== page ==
Last year, the Department of the Interior decided to replace the 13 aging email system it provides to its 88,000 employees with Microsoft’s cloud-based offering. Google, which was also in the competition for this contract (which is worth an estimated $59 million over five years) filed a lawsuit shortly after the contract went to Microsoft, claiming that the process was not fair and open. In its filing for a preliminary injunction (PDF), Google claimed on multiple occasions that its offering was certified under the Federal Information Security Management Act (FISMA). Among other things, FISMA sets out to establish minimum security requirements for information systems used by the U.S. government. According to a brief by the Department of Justice, however, which was unsealed last week, “notwithstanding Google’s representations to the public at large, its counsel, the GAO and this Court, it appears that Google’s Google Apps for Government does not have FISMA certification.”
Note: See bottom of this post for a reponse from Google.
In its filing, Google claims (see page 18) that “Microsoft’s Certification and Accreditation package for BPOS (Business Productivity Online Suite) was submitted to GSA (U.S. General Services Administration) earlier this year has not yet been approved, whereas Google apps for Government received FISMA certification from GSA in July 2010.”
As Microsoft’s deputy general counsel David Howard notes in a blog post discussing the unsealed documents this morning, however, Google never received this certification for Google Apps for Government. What Google did receive its FISMA certification for in July 2010 was Google Apps Premiere. Indeed, Google makes the fact that it has supposedly received this certification one of the main selling points of Google Apps for Government on its website (“Google Apps for Government, now with FISMA certification), though the FISMA documentation is only available for review upon request.
As Howard notes, “Google can’t be under the misimpression that FISMA certification for Google Apps Premier also covers Google Apps for Government. If that were the case, then why did Google, according to the attachments in the DOJ brief, decide to file a separate FISMA application for Google Apps for Government? Nor does it seem likely that Google believes that the two offerings are so similar that the differences simply won’t matter to people.”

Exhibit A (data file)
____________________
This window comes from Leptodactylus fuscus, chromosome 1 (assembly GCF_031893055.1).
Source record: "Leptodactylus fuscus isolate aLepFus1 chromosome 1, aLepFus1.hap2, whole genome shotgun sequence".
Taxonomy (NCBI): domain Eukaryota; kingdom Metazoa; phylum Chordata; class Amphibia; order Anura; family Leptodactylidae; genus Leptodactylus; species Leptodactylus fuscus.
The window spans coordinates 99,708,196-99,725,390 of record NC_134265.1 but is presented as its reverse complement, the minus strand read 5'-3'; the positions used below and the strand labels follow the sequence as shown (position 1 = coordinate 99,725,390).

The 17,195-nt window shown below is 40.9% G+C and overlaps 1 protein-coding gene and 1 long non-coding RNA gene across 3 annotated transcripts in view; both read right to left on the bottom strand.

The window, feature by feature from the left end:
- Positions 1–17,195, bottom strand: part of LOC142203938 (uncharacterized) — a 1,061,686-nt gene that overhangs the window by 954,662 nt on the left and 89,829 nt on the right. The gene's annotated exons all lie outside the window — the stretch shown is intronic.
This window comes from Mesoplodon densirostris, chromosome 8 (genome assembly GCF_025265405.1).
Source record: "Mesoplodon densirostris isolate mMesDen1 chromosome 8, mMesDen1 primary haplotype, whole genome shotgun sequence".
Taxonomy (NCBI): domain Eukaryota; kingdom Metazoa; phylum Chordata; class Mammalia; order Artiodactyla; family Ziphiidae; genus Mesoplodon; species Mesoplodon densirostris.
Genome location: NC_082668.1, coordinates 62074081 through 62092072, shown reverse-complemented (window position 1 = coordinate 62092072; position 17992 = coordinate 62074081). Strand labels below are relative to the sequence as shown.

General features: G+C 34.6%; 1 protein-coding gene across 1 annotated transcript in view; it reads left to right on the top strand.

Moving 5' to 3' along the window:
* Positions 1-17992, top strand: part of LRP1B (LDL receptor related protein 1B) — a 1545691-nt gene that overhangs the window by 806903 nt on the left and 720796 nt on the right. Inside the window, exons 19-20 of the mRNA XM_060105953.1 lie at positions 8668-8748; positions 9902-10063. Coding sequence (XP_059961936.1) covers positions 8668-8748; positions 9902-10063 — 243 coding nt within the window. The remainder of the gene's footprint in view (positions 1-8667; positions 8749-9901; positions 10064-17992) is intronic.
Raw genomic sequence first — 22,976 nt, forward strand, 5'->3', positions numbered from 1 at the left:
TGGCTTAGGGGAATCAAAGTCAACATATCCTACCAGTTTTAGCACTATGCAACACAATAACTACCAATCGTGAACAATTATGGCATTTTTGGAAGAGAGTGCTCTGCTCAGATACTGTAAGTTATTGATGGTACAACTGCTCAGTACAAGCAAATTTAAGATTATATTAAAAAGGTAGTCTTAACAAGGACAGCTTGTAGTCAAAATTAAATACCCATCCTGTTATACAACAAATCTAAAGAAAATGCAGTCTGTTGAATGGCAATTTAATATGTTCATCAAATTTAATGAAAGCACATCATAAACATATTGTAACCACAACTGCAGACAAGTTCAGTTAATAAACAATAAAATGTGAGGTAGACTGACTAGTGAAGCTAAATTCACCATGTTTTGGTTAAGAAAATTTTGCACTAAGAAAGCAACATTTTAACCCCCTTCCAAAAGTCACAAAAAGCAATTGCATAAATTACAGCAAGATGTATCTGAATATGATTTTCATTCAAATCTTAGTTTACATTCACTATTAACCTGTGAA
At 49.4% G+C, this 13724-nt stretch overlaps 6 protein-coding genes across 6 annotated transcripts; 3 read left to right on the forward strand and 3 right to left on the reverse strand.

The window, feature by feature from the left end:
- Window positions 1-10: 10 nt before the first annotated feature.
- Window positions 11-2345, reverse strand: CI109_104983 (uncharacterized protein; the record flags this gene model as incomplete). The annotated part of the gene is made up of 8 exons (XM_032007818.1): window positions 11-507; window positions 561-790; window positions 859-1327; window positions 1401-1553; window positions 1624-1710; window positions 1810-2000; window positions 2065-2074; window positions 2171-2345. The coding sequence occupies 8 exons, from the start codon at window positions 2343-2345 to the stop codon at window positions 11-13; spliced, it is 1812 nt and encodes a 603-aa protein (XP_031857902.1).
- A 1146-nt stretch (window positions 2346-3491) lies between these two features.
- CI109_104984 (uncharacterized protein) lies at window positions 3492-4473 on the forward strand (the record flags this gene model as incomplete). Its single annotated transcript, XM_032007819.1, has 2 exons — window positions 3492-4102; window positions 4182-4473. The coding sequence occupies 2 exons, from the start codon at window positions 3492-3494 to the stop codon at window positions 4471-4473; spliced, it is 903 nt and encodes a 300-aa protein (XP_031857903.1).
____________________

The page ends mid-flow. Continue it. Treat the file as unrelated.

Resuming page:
Microsoft has, of course, its own motivations for pushing this story. After looking at the documents, however, it definitely looks as if Google was willfully misleading the public and the U.S. government by making these claims.
It’s worth noting that Microsoft’s own FISMA application for its BPOS product has not been finalized yet and that it is still going through the certification process.
We have asked Google for a statement and will update this post once we hear back from them.
Here is a statement from Google’s David Mihalchik (Strategy and Business Development Lead Google Federal) regarding this issue:
“This case is about the Department of Interior limiting its proposal to one product that isn’t even FISMA certified, so this question is unrelated to our request that DOI allow for a true competition when selecting its technology providers.
Even so, we did not mislead the court or our customers. Google Apps received a FISMA security authorization from the General Services Administration in July 2010. Google Apps for Government is the same system with enhanced security controls that go beyond FISMA requirements. As planned we’re working with GSA to continuously update our documentation with these and other additional enhancements.”
I contacted Microsoft to see if the company had any further comment now that Google had responded, but a Microsoft spokesperson told me that the company is “not commenting beyond what is provided in the David Howard blog post.”